McConnell is not in as tight a race as Graham. A poll in the summer showed him ahead of his Democratic opponent, former Marine fighter pilot Amy McGrath, by only a couple of percentage points. But the most recent poll this month shows him leading by 15 points. McConnell has hit McGrath with TV ads claiming that she supports abortion in the ninth month of pregnancy. This twists something McGrath did say: “I don’t think government should be involved in making a decision on a woman’s body.”
Those who demand anti-abortion laws often interpret a response like McGrath’s as supporting late term abortions. The most recent Centers for Disease Control and Prevention report found that only 1.2% of abortions in the U.S. were performed at or after 21 weeks of pregnancy. To counter McConnell’s accusation, McGrath made clear that she is “opposed to late term abortions (except when it comes to issues of the life of the mother).”
Ardent anti-abortion evangelicals make up 49% of Kentucky’s population. So McConnell’s ads may soon be presenting him as the person who confirmed enough reactionary justices to the Supreme Court to finally revoke if not practically stop access to abortions.
Mitt Romney (R-UT), who is at times a Trump critic and was called a moderate conservative, showed that he too wants to get back to the abortion prohibitions of the ’50s. Although he supported Roe v. Wade in 1994, he’s moved since his first presidential bid in 2007 to believing “we should overturn Roe v. Wade.” He once said he would be “delighted” to sign a bill as president that would outlaw abortion. Although Utah has relatively few evangelicals, 62% of Utah’sresidents are Mormons. They are even more anti-abortion than evangelicals, with 70% of Mormons opposed to abortion. Romeny’s term is not up this November, but supporting Trump’s nominee will certainly help him win re-election.
Many Republican Senators are from states with enough evangelicals to swing almost any statewide election — if they come out to vote. According to the Cook Political Report, two Senate Republicans are in toss up elections in states with high percentages of evangelicals: Sen. Joni Ernst in Iowa (28%) and Sen. Thom Tillis in North Carolina (35%). Both of them joined Mitchell and Graham in chucking their previous statements to oppose appointing a new justice in a presidential election year. Now they want the new Supreme Court vacancy filled before the Nov. 3 election. They are counting votes and they know whose votes to get out in their state.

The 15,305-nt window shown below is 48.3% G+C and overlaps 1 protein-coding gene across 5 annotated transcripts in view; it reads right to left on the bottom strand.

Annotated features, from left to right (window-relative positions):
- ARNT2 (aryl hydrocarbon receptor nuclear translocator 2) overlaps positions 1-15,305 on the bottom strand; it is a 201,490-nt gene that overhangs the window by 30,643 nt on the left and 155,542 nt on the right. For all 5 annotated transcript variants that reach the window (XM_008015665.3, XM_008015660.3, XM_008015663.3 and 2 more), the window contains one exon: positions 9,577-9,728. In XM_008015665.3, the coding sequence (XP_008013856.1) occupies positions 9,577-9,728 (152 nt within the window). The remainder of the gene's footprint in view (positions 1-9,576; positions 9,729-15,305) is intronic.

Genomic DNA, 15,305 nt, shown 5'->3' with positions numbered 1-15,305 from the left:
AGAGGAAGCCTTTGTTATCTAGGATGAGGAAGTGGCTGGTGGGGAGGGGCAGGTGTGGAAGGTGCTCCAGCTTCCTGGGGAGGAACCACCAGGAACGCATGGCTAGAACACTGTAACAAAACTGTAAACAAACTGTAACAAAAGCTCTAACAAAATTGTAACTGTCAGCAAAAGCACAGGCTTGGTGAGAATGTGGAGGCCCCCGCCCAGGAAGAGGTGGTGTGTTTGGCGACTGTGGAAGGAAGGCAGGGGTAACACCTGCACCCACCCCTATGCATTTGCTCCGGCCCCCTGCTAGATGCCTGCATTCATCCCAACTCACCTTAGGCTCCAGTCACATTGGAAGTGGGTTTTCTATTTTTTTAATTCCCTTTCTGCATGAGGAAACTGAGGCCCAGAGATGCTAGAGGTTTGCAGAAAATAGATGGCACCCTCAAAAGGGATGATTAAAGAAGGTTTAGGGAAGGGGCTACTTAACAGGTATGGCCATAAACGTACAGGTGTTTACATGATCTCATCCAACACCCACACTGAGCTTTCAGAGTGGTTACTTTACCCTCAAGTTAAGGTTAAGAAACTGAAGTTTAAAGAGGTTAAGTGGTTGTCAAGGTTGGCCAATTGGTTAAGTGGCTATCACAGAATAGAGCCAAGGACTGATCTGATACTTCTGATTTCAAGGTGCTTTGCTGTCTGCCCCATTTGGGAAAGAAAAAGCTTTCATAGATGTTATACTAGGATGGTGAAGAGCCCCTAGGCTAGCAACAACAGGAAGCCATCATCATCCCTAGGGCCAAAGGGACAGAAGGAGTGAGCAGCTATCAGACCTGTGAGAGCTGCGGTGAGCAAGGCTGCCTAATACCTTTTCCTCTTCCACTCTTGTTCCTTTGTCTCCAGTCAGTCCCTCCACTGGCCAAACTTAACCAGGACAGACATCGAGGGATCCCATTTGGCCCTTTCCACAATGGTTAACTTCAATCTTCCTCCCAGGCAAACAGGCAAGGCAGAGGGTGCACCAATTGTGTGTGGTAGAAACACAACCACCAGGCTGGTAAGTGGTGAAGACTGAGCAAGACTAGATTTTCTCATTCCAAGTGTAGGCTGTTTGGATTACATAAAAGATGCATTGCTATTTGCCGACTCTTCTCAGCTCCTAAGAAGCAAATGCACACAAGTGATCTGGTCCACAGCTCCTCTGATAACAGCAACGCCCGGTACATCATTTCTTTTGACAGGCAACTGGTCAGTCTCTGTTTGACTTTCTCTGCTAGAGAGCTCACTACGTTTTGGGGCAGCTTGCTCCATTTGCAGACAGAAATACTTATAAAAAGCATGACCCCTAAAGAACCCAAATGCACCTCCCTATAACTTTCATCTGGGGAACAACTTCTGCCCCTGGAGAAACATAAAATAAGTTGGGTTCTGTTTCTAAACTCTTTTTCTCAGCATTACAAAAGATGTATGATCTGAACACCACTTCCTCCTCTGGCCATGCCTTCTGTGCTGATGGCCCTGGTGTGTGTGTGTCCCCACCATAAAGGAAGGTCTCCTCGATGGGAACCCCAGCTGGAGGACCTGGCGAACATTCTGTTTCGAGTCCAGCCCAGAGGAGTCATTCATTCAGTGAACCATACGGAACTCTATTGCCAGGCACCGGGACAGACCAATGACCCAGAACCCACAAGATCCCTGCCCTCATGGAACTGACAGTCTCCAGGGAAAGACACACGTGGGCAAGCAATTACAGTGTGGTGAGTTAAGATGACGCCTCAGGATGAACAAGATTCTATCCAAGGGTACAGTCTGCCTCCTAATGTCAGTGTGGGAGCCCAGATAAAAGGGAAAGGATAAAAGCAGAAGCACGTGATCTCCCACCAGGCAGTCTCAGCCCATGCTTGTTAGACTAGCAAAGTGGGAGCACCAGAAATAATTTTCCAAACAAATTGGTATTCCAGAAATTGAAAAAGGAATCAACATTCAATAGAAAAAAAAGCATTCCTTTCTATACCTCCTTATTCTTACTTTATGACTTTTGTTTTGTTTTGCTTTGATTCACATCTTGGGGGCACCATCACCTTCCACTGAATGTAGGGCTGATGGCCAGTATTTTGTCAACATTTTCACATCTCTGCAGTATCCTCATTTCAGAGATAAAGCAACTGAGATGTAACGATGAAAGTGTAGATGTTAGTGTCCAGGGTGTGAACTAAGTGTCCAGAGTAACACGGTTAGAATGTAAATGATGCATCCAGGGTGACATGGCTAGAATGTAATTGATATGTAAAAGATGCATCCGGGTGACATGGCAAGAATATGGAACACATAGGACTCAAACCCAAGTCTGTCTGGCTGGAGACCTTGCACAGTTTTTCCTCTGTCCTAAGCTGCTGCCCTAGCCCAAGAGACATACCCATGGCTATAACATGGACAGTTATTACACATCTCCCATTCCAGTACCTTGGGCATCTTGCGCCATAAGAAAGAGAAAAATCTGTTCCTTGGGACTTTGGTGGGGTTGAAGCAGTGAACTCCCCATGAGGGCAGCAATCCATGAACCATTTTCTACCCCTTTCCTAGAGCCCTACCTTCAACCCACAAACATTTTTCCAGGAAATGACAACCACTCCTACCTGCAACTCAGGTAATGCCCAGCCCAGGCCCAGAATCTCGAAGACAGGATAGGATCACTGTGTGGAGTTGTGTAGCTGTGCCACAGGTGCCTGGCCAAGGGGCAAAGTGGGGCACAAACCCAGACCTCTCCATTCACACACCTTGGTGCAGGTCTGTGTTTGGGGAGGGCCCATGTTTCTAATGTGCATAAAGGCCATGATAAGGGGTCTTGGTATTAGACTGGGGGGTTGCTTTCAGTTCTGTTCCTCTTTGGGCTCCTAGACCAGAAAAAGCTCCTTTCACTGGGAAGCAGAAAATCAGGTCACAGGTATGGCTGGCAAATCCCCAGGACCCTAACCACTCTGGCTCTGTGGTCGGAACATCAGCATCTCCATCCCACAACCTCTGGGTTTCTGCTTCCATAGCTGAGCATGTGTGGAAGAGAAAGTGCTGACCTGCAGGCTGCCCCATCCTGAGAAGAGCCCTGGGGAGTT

Two senators in particular, whom The Hill describes as “two rising GOP stars with White House aspirations” are competing to be the leading executioner of the Roe v. Wade decision. Senator Josh Hawley (R-Mo.) wants explicit evidence from a nominee that Roe v. Wade was just plain wrong. Sen. Tom Cotton (R-Ark.) just wants to get rid of the decision. Both come from states with a significant evangelical voter base. Thirty-six percent of Missouri residents are evangelicals. In Arkansas, the percentage is 46%. Cotton is seen as a solid winner for his re-election, and Hawley is not up this fall. But if they do aspire to the White House, Trump showed them the power the white evangelicals have to help them capture the Republican Party’s nomination.
An unintended consequence may unfold for the Republican Senate
As the Republicans rush to take the politically correct religious position on abortion, they might just lose control of the Senate. It’s not a stretch to see how likely that is, when you look at how the numbers add up.
First, Trump, may not be much help to Senators in retaining their seats. Although he’s repeatedly accused the media and the Democrats of being the enemy of America, many voters may consider him to be. His job approval rating at this point in his presidency is lower than that of all of his recent predecessors except George H.W. Bush. And hisdisapproval rating is not statistically different from Bush’s, being about 59%. Bush lost his re-election by a margin of 5.6 points to Bill Clinton. Joe Biden has held a steady 6-point lead over Trump in polling of likely voters since February.